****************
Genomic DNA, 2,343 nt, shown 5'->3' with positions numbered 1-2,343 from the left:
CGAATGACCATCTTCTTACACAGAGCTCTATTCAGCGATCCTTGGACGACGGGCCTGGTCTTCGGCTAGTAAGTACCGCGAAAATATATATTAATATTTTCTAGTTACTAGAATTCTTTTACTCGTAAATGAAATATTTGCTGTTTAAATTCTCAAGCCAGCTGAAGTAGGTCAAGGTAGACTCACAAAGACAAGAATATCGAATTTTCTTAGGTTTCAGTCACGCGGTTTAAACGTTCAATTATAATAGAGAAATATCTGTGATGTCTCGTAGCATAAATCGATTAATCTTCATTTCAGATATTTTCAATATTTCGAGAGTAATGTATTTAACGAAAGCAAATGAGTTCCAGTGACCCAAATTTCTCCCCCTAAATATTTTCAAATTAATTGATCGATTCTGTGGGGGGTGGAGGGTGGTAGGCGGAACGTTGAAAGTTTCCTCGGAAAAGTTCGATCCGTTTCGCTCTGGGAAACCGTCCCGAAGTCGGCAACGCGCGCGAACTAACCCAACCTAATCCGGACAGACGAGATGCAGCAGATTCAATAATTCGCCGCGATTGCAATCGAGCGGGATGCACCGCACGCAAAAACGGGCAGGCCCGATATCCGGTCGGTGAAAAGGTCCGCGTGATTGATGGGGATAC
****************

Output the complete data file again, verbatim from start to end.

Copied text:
Genomic DNA, 2,343 nt, shown 5'->3' with positions numbered 1-2,343 from the left:
CGAATGACCATCTTCTTACACAGAGCTCTATTCAGCGATCCTTGGACGACGGGCCTGGTCTTCGGCTAGTAAGTACCGCGAAAATATATATTAATATTTTCTAGTTACTAGAATTCTTTTACTCGTAAATGAAATATTTGCTGTTTAAATTCTCAAGCCAGCTGAAGTAGGTCAAGGTAGACTCACAAAGACAAGAATATCGAATTTTCTTAGGTTTCAGTCACGCGGTTTAAACGTTCAATTATAATAGAGAAATATCTGTGATGTCTCGTAGCATAAATCGATTAATCTTCATTTCAGATATTTTCAATATTTCGAGAGTAATGTATTTAACGAAAGCAAATGAGTTCCAGTGACCCAAATTTCTCCCCCTAAATATTTTCAAATTAATTGATCGATTCTGTGGGGGGTGGAGGGTGGTAGGCGGAACGTTGAAAGTTTCCTCGGAAAAGTTCGATCCGTTTCGCTCTGGGAAACCGTCCCGAAGTCGGCAACGCGCGCGAACTAACCCAACCTAATCCGGACAGACGAGATGCAGCAGATTCAATAATTCGCCGCGATTGCAATCGAGCGGGATGCACCGCACGCAAAAACGGGCAGGCCCGATATCCGGTCGGTGAAAAGGTCCGCGTGATTGATGGGGATAC